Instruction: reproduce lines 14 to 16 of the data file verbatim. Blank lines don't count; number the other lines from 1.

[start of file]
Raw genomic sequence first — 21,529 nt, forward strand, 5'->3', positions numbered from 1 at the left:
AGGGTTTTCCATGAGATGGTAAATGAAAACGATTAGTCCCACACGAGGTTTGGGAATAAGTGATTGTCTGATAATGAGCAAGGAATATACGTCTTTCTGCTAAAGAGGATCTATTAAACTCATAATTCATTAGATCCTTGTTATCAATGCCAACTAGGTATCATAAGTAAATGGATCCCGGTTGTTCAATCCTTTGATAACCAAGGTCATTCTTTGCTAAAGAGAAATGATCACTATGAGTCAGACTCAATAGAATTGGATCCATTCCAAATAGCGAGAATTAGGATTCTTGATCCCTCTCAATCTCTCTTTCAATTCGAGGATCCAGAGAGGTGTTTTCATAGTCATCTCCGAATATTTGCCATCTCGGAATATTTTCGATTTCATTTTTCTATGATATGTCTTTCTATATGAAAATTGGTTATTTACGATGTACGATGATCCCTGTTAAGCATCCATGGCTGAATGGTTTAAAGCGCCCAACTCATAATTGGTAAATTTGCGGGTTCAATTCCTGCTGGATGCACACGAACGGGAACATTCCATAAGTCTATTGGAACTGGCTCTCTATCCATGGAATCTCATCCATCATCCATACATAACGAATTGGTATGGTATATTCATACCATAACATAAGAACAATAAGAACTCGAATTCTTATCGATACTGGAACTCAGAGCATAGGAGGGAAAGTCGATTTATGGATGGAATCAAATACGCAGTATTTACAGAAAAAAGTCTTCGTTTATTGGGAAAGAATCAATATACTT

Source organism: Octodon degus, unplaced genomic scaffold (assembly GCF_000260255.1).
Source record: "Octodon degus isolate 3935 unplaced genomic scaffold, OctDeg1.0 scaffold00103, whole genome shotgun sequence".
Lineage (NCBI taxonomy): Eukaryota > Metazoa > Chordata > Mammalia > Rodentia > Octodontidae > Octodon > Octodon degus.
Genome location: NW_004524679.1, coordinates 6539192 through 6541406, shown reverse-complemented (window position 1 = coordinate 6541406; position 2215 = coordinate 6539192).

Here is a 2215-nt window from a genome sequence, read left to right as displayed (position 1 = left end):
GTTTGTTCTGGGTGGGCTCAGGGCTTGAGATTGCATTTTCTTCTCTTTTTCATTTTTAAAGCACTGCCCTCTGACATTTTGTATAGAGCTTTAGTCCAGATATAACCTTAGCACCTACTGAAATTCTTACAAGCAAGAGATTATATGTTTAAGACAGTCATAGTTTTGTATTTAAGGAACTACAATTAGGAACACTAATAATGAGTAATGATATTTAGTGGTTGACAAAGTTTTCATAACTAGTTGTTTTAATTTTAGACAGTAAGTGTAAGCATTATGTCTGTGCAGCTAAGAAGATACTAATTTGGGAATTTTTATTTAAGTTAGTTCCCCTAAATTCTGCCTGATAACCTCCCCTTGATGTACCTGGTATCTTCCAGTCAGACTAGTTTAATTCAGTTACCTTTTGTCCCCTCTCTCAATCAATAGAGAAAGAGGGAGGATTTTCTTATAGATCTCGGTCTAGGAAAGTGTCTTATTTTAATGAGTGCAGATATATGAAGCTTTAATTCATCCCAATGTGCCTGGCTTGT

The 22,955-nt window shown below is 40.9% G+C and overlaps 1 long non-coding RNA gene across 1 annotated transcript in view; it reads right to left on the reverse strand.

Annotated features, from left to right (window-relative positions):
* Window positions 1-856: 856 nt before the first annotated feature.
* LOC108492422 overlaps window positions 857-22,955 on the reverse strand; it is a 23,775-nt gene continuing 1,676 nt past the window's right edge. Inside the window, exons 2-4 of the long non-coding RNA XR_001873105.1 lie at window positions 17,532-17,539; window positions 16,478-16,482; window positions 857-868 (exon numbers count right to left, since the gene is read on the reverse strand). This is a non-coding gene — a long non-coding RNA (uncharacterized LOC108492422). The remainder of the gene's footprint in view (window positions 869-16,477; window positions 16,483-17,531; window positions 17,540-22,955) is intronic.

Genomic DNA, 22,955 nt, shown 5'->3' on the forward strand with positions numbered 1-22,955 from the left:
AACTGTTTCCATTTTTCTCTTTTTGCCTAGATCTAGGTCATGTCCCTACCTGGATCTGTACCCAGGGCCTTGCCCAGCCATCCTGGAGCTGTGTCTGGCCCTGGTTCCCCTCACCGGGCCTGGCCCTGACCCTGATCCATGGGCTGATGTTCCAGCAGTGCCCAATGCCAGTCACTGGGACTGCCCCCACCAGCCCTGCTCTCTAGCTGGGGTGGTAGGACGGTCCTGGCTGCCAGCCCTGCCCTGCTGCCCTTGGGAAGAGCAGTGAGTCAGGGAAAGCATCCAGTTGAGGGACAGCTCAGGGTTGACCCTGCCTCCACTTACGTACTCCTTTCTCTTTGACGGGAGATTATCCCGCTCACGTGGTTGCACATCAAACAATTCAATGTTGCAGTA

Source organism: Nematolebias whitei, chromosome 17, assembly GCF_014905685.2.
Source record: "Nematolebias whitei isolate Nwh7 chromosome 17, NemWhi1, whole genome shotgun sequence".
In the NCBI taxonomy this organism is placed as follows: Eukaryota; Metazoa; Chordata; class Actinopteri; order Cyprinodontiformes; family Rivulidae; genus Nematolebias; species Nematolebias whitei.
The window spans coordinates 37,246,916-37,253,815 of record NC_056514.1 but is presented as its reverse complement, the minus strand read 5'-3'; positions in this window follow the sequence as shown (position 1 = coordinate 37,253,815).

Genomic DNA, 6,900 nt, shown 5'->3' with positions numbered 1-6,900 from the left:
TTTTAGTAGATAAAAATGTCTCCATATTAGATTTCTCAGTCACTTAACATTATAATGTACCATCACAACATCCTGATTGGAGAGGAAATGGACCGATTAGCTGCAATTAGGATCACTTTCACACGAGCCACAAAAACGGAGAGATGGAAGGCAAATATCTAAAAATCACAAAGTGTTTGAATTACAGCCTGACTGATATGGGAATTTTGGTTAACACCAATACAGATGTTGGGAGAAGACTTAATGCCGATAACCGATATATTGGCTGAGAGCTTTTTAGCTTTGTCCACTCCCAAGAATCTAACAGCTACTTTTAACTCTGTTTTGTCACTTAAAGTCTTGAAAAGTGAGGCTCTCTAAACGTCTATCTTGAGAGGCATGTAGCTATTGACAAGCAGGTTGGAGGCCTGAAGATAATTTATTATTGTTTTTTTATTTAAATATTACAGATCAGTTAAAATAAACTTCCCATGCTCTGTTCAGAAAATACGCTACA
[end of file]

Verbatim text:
AACTGTTTCCATTTTTCTCTTTTTGCCTAGATCTAGGTCATGTCCCTACCTGGATCTGTACCCAGGGCCTTGCCCAGCCATCCTGGAGCTGTGTCTGGCCCTGGTTCCCCTCACCGGGCCTGGCCCTGACCCTGATCCATGGGCTGATGTTCCAGCAGTGCCCAATGCCAGTCACTGGGACTGCCCCCACCAGCCCTGCTCTCTAGCTGGGGTGGTAGGACGGTCCTGGCTGCCAGCCCTGCCCTGCTGCCCTTGGGAAGAGCAGTGAGTCAGGGAAAGCATCCAGTTGAGGGACAGCTCAGGGTTGACCCTGCCTCCACTTACGTACTCCTTTCTCTTTGACGGGAGATTATCCCGCTCACGTGGTTGCACATCAAACAATTCAATGTTGCAGTA

Source organism: Nematolebias whitei, chromosome 17, assembly GCF_014905685.2.
Source record: "Nematolebias whitei isolate Nwh7 chromosome 17, NemWhi1, whole genome shotgun sequence".